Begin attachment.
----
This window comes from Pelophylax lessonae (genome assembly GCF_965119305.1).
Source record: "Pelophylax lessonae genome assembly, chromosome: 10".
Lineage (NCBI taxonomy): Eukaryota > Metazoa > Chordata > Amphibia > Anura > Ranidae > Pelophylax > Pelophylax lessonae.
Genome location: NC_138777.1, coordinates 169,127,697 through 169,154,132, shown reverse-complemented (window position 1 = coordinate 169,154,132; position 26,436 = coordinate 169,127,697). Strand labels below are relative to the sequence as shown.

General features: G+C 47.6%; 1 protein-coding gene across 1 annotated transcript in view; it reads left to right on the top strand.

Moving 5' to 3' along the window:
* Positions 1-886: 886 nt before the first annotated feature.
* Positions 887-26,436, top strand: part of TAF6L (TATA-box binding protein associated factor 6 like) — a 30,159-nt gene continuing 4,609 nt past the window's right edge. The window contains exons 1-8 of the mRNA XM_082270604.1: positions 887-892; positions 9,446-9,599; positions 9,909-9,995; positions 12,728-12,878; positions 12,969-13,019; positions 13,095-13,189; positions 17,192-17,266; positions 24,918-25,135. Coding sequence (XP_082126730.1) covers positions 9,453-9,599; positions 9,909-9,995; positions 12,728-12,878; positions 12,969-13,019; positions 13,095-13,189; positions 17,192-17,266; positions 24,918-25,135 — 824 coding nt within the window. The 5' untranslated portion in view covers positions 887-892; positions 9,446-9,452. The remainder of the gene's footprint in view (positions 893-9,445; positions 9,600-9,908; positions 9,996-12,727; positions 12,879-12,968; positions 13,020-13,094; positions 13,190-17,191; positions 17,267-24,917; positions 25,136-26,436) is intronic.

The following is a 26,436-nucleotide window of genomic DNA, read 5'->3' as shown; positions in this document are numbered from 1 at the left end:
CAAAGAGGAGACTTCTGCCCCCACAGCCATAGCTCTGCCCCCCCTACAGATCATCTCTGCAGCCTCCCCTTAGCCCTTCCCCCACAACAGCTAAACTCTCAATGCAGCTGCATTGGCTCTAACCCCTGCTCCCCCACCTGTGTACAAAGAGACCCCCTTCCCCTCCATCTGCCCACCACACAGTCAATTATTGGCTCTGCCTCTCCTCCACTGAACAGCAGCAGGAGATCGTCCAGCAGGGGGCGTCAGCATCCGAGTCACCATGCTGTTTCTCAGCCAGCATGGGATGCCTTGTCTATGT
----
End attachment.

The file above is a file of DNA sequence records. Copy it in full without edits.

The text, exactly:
This window comes from Pelophylax lessonae (genome assembly GCF_965119305.1).
Source record: "Pelophylax lessonae genome assembly, chromosome: 10".
Lineage (NCBI taxonomy): Eukaryota > Metazoa > Chordata > Amphibia > Anura > Ranidae > Pelophylax > Pelophylax lessonae.
Genome location: NC_138777.1, coordinates 169,127,697 through 169,154,132, shown reverse-complemented (window position 1 = coordinate 169,154,132; position 26,436 = coordinate 169,127,697). Strand labels below are relative to the sequence as shown.

General features: G+C 47.6%; 1 protein-coding gene across 1 annotated transcript in view; it reads left to right on the top strand.

Moving 5' to 3' along the window:
* Positions 1-886: 886 nt before the first annotated feature.
* Positions 887-26,436, top strand: part of TAF6L (TATA-box binding protein associated factor 6 like) — a 30,159-nt gene continuing 4,609 nt past the window's right edge. The window contains exons 1-8 of the mRNA XM_082270604.1: positions 887-892; positions 9,446-9,599; positions 9,909-9,995; positions 12,728-12,878; positions 12,969-13,019; positions 13,095-13,189; positions 17,192-17,266; positions 24,918-25,135. Coding sequence (XP_082126730.1) covers positions 9,453-9,599; positions 9,909-9,995; positions 12,728-12,878; positions 12,969-13,019; positions 13,095-13,189; positions 17,192-17,266; positions 24,918-25,135 — 824 coding nt within the window. The 5' untranslated portion in view covers positions 887-892; positions 9,446-9,452. The remainder of the gene's footprint in view (positions 893-9,445; positions 9,600-9,908; positions 9,996-12,727; positions 12,879-12,968; positions 13,020-13,094; positions 13,190-17,191; positions 17,267-24,917; positions 25,136-26,436) is intronic.

The following is a 26,436-nucleotide window of genomic DNA, read 5'->3' as shown; positions in this document are numbered from 1 at the left end:
CAAAGAGGAGACTTCTGCCCCCACAGCCATAGCTCTGCCCCCCCTACAGATCATCTCTGCAGCCTCCCCTTAGCCCTTCCCCCACAACAGCTAAACTCTCAATGCAGCTGCATTGGCTCTAACCCCTGCTCCCCCACCTGTGTACAAAGAGACCCCCTTCCCCTCCATCTGCCCACCACACAGTCAATTATTGGCTCTGCCTCTCCTCCACTGAACAGCAGCAGGAGATCGTCCAGCAGGGGGCGTCAGCATCCGAGTCACCATGCTGTTTCTCAGCCAGCATGGGATGCCTTGTCTATGT